2021 arrived with hope: I’m not here to talk about COVID-19, though, but Dungeons & Dragons, so I’ll be talking about what this years brings to my (online) gaming table, and that means new characters, new stories, and new campaigns.
The first RPG Blog Carnival of 2021 is being hosted by Plastic Polyhedra, and they want us to join in by writing about character or NPC creation, backstories and motivations, plotting campaigns or story arcs, or even our favourite adventures and settings (did anyone say “Eberron”?). That should be easy… for the whole year, maybe, hehe. We’ll do our best by focusing on whatever is new in 2021, which usually is an update on my current campaigns, but for this article, we’ll give a focus on how to be new even when playing with the old.
As a player
Late 2019 I joined a Waterdeep: Dragon Heist campaign. I play Zarek (character sheet at D&D Beyond), a very self-aware inventor which just found out he was adopted by his parents, bringing him into an identity crisis that turned him from waterdhavian socialite and dilettante to Harper-wannabe adventurer and vigilante. Mechanically speaking, he’s a human Artificer with the Armorer specialty (so yeah, he’s basically a mix of Batman and Iron Man into a fantasy setting).
When creating a new character, for me it’s essential to talk with my DM about his ideas regarding the campaign storyline. Without requiring him to spoil any challenges or important events, I can suggest what I’d like to hapen to my character, and he can plan ahead and try his best to incorporate such ideas to his own. When I mentioned Zarek sees himself as an outsider because his “scientific” approach to magic, he gave me the opportunity to show off his inventions during a holiday parade in Waterdeep. I didn’t win, but I got an honorary mention from the jury because of an “extraordinary knack for artifice and arcane engineering”, which of course fueled Zarek’s intention of being unique and at the same time, made him feel proud of being waterdhavian, even if he wasn’t born there. This whole thing developed in his sense of duty towards the city and worked fine for him to be hooked during the explosion that sets up the events of Dragon Heist.
As a DM
Most my parties moved online one month into the pandemic lockdown here in Peru (that would be approximately mid-April). We are using a three-way mix of Roll20 (for the grid) with Google Meet (for the chat) and D&D Beyond (for the character sheets) which has proven to be quite successful most of the times. Of course, the main cast for most of them has gone though several changes, and I always welcome new players who want to try the game, but doing so with a full-of-veterans groups has its own challenges. And if you run into that situation, maybe these two tales can serve you as inspiration.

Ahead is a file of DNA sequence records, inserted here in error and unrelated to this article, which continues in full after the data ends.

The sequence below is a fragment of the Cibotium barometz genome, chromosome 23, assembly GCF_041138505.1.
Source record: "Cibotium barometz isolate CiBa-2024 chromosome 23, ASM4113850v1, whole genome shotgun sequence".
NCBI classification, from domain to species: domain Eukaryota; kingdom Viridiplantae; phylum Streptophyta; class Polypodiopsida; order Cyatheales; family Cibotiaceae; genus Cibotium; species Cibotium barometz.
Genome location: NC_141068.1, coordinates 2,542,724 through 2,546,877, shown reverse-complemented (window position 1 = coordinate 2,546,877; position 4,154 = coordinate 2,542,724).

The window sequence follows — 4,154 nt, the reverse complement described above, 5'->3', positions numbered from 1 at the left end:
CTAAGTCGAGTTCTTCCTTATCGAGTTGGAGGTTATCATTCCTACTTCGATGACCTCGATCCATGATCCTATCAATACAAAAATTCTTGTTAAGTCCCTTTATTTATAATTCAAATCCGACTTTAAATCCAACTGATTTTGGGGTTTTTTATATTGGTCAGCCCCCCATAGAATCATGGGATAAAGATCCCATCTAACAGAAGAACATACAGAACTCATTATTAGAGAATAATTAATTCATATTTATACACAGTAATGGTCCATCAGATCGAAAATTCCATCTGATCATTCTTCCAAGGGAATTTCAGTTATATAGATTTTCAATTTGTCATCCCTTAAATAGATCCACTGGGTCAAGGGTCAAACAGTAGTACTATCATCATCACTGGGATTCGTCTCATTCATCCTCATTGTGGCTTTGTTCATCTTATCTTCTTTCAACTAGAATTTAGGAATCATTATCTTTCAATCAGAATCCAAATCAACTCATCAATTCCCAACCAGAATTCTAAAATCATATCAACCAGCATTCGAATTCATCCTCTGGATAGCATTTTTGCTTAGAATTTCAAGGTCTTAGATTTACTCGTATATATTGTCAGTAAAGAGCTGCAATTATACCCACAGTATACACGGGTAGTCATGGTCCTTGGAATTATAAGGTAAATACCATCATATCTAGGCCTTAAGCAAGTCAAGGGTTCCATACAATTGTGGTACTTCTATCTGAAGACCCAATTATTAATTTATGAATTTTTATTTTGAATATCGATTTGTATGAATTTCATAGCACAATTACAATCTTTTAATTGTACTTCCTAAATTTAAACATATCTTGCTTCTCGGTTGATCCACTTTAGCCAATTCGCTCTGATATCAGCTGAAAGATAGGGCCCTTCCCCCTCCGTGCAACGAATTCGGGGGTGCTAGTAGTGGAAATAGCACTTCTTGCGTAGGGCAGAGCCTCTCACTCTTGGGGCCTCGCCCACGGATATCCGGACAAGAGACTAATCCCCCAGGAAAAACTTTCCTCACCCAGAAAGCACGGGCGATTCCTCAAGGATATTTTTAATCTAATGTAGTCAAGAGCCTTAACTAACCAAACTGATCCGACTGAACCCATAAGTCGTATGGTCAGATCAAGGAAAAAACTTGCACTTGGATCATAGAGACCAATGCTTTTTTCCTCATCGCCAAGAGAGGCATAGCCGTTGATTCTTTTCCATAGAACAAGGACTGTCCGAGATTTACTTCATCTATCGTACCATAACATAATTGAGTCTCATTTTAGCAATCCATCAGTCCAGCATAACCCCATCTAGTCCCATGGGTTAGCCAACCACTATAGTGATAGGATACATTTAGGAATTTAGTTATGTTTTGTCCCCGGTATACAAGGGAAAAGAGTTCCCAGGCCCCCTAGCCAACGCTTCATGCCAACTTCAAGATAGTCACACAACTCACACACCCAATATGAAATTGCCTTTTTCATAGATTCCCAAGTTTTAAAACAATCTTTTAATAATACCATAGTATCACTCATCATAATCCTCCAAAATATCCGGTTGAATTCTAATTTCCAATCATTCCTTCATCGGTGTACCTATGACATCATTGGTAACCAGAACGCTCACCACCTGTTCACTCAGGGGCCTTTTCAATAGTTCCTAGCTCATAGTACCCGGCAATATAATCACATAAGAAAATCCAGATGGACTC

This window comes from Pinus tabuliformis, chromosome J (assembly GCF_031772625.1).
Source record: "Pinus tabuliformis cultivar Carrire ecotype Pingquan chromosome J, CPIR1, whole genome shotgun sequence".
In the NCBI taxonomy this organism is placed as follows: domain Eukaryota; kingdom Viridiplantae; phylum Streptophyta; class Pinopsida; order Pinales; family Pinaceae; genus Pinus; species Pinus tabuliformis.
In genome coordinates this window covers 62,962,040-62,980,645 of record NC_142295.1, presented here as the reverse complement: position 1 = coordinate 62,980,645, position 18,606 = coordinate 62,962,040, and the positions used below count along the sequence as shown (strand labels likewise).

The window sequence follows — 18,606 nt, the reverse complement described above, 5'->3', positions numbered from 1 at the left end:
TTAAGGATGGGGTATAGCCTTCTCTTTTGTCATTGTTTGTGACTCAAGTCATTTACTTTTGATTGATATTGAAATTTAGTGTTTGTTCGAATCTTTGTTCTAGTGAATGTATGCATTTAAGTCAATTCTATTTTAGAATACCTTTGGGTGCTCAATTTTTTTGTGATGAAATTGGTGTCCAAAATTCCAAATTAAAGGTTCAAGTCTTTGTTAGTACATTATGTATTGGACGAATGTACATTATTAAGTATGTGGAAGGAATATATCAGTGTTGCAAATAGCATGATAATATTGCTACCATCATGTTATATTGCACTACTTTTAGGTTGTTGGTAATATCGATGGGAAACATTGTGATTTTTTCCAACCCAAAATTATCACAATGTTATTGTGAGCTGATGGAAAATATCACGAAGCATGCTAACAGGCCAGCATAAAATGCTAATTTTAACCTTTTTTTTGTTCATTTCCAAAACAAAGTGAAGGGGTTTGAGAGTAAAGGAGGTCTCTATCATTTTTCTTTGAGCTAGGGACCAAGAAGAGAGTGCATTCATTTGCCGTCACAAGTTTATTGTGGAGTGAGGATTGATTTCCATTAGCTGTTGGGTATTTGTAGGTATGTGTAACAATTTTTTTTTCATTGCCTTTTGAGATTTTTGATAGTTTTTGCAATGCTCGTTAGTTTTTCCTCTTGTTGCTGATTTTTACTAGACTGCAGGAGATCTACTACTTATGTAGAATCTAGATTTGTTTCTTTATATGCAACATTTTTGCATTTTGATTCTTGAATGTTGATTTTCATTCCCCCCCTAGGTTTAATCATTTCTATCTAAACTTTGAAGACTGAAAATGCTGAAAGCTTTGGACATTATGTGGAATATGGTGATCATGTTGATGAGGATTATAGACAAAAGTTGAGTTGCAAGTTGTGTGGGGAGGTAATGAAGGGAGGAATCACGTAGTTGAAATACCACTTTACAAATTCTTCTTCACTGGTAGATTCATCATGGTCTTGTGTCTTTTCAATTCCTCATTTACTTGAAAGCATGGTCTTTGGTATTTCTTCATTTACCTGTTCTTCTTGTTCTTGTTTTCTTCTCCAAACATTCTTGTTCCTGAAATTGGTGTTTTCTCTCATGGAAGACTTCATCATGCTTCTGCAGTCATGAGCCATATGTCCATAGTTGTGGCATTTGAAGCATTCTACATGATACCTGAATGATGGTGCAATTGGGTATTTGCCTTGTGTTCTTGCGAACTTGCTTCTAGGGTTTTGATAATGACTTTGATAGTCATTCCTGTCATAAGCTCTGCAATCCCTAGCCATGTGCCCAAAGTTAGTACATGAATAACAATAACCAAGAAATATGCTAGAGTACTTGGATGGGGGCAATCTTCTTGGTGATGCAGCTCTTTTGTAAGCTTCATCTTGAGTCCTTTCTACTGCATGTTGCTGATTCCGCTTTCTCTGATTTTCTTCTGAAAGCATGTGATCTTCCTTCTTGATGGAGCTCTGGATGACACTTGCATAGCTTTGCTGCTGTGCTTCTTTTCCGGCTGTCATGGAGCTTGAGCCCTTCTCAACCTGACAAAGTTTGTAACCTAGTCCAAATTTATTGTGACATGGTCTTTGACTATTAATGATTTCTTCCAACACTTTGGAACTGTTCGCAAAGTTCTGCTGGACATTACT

Let me start with my Sundays’ campaign: “Thronehold: Keys to the Throne” is inspired in the Eldraine setting for MtG. In order to have them fit together, players had to select one of five knightly orders to belong to. Each order has a moral value they hold as the most important, and as they start their quest to recover a holy relic for one of those orders, the events have the players traveling to the future, where their characters don’t recognize the complex world around them anymore. This approach allows me to introduce new players to the Eberron campaign setting without a whole session of infodumping about the Last War, dragonmarks or even religion. They are discovering along with their characters, who were used to a simple world with five knightly order at the service of a king long gone.
My second story is about Wednesdays, the days I’m running “Ravnica: A New Guildpact”. This is particularly troublish when someone has the time to jump in those days, but has zero knowledge of the setting. For this one, I took the “Captain America” approach. The new guy’s character was turned into a statue and left behind since the beginning of time, a whole labyrinth built around the area he was in. When the players had to traverse such labyrinth, they had the chance to turn him back to life. This had a bonus side: not only the new player has every right to ask all sort of questions about the guilds but I can also give hints to the party if they need them, is the form of flashbacks for his characters from a time before he was turned to stone. I’m still debating myself if I want to have that event to be an important trigger for the campaign or not. I’ll keep you updated.
Every coin has two sides
Our favorite hobby (I’m assuming it’s also yours since you’re reading this) is a collaboration work of beauty. If you want your character to be truly epic, the weight of the responsibility doesn’t all only on the DM: is also yours. Talk, negotiate, and find common ground for your tales to become truly epic as they are told together, session by session.
#CountdownTo300 Just one more article and we’ll call it!